I grew up in the evangelical movement in the United States. This means I grew up expecting a religious war, believing I would be persecuted for my religion and learning how to be passive-aggressive toward anyone who did not believe like me by saying things like, “hate the sin, love the sinner” and “I will pray for you to see God’s will for you.”
I had no idea how dangerous this talk was until I was sexually assaulted as a teenager. I did not tell anyone about my assault. As my belly grew I was treated more and more like a cancer within the church. It was this treatment by the “good Christian” people around me that began to open my eyes.
In college I had another baby. This child came bundled with an extended family that would pose more conflict with people at church than I could understand—lesbian grandmas. This created even more problem because they also lived together—and even had a child together! I constantly had people asking me how I would explain this to my child. Would I let them see him? At the time I was a people pleaser, desperately trying to fit in at a church that saw me as flawed. Should I have stood up for these grandmas by saying that the church’s theology was based on hate and ignorance? Yep. Did I? Nope. I politely gave nondescript answers and recognized over and over that I could never invite the grandmas to church.
Flash forward several years. I started to become emboldened in life. I spoke freely and often about my sexual assault and realized that I can’t let other people keep me from telling it like it is. When I see someone being treated poorly, I speak up. No matter what.
Pointing out people’s bullshit gets me into trouble. I defended a disabled boy and his mom at the park, almost got beat up by a group of crazy people. I defended a transgender girl at a youth organization, and lost a bunch of friends. It has even rubbed off on my spouse who once defended a Muslim woman and was physically assaulted for it, receiving a concussion in the process.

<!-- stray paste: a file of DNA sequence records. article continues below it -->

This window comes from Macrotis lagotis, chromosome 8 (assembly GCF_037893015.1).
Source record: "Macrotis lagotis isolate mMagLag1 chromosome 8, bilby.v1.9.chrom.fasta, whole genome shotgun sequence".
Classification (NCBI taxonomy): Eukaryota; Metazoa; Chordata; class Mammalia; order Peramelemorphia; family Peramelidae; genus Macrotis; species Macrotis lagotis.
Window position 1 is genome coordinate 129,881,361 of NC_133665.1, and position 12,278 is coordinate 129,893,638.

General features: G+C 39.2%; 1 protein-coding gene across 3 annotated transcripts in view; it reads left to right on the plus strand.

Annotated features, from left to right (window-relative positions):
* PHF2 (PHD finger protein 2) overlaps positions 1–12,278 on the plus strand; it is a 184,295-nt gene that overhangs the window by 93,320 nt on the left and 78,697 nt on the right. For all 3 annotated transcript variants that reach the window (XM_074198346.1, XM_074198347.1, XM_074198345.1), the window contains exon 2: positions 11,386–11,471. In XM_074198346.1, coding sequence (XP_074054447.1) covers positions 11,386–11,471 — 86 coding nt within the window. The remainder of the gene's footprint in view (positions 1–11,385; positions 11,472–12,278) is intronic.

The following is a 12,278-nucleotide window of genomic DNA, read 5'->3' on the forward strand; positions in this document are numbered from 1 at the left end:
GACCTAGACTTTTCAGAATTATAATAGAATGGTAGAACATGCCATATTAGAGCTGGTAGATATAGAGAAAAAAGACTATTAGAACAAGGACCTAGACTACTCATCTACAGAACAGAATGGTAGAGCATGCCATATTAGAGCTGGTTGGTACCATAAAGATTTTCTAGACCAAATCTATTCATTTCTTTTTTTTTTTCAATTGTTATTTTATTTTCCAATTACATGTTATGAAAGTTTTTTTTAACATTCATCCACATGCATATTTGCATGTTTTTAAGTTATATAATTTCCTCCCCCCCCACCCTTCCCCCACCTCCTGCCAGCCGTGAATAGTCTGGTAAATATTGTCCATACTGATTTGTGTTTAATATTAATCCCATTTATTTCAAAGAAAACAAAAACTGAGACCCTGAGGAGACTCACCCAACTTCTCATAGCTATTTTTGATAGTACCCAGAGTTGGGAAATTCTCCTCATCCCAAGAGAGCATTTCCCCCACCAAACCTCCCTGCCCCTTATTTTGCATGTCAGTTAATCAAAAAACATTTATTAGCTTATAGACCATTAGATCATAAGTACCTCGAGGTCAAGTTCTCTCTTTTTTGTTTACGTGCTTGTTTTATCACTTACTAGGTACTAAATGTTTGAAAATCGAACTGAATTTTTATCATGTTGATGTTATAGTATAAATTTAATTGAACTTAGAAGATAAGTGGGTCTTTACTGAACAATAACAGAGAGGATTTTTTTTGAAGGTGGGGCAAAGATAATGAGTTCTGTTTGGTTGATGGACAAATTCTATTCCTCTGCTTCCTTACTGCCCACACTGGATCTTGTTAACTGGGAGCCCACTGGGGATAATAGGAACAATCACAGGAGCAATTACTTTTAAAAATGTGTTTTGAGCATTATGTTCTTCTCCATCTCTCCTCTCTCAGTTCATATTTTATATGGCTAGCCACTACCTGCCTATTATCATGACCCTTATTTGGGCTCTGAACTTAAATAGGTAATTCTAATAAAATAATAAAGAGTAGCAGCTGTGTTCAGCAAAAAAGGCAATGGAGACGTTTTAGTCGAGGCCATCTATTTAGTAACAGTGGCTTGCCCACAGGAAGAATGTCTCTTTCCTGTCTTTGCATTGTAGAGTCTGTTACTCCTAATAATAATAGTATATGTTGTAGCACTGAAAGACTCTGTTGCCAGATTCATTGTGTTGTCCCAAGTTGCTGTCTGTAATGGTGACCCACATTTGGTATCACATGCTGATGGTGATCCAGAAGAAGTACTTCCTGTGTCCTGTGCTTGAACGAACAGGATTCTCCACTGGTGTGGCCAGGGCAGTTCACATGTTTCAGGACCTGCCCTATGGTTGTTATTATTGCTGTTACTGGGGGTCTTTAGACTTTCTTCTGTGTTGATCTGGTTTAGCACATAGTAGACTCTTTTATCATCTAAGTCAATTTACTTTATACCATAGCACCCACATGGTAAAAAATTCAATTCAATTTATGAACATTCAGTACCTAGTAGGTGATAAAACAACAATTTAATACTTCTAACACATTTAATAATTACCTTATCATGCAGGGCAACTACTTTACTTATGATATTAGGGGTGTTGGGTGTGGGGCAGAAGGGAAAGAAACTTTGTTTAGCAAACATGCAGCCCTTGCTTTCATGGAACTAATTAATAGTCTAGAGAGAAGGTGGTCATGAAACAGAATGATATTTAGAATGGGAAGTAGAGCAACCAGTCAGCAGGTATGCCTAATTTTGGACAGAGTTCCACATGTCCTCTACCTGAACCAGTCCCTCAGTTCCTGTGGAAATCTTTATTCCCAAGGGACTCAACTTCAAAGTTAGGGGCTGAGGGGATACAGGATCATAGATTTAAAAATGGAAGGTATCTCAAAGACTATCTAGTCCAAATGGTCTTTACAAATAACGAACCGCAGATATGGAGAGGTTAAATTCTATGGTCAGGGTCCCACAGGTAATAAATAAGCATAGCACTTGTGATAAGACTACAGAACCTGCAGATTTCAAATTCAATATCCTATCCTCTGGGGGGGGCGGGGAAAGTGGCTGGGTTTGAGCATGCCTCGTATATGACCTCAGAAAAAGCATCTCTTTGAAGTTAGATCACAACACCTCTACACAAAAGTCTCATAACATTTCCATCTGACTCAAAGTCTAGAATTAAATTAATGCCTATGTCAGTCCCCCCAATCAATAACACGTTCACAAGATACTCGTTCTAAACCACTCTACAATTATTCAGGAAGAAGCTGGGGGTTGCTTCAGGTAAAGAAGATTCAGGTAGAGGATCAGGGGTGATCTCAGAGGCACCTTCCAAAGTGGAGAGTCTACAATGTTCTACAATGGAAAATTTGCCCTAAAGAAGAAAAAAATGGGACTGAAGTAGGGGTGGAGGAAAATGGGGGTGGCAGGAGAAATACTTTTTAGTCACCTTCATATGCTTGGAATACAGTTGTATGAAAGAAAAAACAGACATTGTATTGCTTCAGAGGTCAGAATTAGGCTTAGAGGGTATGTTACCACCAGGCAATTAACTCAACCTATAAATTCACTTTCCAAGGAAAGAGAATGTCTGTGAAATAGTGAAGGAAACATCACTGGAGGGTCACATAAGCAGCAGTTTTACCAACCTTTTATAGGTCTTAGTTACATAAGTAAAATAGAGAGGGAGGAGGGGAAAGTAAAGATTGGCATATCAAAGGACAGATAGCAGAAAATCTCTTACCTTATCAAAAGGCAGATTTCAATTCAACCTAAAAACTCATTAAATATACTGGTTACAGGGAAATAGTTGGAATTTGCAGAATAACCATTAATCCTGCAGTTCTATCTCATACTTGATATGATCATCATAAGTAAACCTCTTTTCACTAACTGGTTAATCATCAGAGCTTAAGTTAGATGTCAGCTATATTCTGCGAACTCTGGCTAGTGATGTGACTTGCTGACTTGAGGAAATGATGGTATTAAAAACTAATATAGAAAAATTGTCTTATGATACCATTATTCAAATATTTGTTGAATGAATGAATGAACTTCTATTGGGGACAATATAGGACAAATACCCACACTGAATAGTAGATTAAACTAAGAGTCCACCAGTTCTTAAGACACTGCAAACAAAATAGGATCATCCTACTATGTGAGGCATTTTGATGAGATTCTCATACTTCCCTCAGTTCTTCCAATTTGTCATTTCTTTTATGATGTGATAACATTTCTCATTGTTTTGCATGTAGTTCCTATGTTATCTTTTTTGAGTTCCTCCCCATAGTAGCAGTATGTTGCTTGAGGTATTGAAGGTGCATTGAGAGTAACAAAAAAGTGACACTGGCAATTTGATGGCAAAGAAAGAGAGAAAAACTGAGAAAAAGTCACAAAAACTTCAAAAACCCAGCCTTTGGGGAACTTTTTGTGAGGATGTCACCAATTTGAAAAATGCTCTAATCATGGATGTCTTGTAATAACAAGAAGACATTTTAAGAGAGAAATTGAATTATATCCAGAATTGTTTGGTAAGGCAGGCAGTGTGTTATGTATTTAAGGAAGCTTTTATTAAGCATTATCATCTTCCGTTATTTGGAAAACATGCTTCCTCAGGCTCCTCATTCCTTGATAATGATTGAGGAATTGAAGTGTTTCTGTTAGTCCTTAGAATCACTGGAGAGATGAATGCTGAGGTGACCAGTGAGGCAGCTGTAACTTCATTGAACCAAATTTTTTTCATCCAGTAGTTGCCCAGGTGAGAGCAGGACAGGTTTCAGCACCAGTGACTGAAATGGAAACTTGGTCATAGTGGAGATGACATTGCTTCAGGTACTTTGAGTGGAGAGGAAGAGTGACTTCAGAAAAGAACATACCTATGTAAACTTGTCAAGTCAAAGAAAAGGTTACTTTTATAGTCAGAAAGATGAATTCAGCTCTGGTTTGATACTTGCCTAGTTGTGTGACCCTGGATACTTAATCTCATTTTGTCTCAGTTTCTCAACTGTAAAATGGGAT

Love is patient, love is kind. It does not envy, it does not boast, it is not proud. It does not dishonor others, it is not self-seeking, it is not easily angered, it keeps no record of wrongs…1 Corinthians 13: 4-6
Now, to the point. People who use their religion to disguise their hate and ignorance are bullies. Love does not exclude. Love does not alienate. Love doesn’t passively-aggressively imply superiority. What does love do? If you grew up with the New Testament or have ever been to a wedding you have likely heard 1 Corinthians 13 which gives quite a definition. But let’s think about it in actions we can visualize today. Love comes alongside. Love recognizes the hurting and takes action. Love speaks for the person who can’t. Love takes the punch. Love works to make the world better for everyone.
It takes a lot of introspection to see our mistakes. To recognize we could have made better choices. To admit we were wrong. But that’s what love does.
If it didn’t, then what would be the point?